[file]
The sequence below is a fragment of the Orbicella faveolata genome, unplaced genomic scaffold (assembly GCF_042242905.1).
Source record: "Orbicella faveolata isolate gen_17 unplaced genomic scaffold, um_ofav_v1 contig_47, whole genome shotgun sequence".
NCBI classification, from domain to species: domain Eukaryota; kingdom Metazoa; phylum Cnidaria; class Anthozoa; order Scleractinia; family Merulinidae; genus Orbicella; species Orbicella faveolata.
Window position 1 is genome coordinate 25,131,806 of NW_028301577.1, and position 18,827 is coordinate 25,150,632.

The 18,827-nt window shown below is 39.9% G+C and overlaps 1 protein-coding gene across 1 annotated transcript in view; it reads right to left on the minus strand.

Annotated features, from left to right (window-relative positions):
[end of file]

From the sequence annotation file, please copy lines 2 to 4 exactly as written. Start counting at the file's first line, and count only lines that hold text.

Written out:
Source record: "Orbicella faveolata isolate gen_17 unplaced genomic scaffold, um_ofav_v1 contig_47, whole genome shotgun sequence".
NCBI classification, from domain to species: domain Eukaryota; kingdom Metazoa; phylum Cnidaria; class Anthozoa; order Scleractinia; family Merulinidae; genus Orbicella; species Orbicella faveolata.
Window position 1 is genome coordinate 25,131,806 of NW_028301577.1, and position 18,827 is coordinate 25,150,632.